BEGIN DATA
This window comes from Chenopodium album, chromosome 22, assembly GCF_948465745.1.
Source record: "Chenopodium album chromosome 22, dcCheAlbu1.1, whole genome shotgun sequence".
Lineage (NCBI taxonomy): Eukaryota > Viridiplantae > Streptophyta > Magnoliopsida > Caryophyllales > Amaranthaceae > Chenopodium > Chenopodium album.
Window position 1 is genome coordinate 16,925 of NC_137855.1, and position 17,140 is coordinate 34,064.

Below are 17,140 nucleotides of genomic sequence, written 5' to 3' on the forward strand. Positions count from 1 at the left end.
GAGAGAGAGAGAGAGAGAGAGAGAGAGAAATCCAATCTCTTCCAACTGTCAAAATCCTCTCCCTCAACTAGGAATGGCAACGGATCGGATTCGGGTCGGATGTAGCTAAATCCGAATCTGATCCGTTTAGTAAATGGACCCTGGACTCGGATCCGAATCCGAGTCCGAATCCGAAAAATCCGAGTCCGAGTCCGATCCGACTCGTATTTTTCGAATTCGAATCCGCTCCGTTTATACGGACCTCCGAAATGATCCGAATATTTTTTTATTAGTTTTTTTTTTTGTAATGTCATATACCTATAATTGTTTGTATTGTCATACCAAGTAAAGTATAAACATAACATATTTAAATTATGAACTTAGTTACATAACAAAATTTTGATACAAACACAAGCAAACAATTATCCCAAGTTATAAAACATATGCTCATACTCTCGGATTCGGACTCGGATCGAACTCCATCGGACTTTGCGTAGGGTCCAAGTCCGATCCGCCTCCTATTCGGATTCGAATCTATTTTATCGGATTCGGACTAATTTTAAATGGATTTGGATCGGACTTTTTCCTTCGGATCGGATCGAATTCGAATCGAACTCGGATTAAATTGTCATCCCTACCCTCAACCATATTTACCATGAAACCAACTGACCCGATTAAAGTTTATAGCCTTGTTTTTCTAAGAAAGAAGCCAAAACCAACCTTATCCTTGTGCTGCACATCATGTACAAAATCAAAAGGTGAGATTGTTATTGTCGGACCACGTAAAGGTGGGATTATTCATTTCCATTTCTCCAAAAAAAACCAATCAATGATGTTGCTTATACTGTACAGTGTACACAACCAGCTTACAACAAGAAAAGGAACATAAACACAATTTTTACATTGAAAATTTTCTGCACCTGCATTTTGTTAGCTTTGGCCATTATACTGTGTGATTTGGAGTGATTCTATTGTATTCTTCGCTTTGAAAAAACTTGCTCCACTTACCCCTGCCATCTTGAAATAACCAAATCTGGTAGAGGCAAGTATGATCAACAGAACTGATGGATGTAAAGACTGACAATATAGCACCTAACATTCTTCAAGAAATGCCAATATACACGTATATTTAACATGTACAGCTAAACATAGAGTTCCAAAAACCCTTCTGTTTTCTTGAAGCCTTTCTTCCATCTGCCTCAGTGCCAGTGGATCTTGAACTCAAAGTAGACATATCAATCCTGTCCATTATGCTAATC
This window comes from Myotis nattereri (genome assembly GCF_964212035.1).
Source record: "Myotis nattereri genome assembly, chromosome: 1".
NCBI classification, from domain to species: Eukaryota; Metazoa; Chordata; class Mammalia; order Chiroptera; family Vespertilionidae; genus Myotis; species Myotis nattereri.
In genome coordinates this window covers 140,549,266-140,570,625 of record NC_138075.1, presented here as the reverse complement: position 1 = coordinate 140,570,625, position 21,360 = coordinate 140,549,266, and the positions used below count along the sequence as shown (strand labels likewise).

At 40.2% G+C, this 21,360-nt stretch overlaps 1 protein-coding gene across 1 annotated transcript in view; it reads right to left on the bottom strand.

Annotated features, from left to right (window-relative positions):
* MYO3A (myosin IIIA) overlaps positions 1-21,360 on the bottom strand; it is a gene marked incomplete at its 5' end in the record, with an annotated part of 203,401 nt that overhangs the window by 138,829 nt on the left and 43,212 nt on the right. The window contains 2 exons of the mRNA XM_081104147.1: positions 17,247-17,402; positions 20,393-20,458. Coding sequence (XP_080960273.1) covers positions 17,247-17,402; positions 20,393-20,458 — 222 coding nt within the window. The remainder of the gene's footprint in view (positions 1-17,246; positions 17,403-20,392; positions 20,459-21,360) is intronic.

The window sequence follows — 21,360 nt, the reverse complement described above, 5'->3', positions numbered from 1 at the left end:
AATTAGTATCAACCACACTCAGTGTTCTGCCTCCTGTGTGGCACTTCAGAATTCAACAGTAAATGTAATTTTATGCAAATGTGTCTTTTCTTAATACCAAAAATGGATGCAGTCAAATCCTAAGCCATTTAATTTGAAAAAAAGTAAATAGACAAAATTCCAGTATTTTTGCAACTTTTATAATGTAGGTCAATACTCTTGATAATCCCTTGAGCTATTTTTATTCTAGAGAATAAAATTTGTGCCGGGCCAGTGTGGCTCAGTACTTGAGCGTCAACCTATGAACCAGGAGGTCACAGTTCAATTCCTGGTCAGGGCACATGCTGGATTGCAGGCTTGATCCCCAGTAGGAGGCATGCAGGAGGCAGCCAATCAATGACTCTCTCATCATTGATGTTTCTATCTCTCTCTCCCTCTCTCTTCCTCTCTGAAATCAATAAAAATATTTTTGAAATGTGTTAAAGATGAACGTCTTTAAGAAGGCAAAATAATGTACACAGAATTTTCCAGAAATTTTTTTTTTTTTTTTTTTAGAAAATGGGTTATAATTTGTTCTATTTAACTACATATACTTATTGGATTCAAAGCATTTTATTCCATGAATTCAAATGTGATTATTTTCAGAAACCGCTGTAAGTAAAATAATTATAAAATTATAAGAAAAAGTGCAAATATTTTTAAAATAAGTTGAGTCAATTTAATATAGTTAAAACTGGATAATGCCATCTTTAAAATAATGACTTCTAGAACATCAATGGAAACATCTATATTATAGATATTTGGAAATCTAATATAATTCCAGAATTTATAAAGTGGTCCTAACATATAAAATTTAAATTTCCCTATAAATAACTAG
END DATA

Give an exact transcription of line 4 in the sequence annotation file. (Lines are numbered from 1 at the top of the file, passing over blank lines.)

Window position 1 is genome coordinate 16,925 of NC_137855.1, and position 17,140 is coordinate 34,064.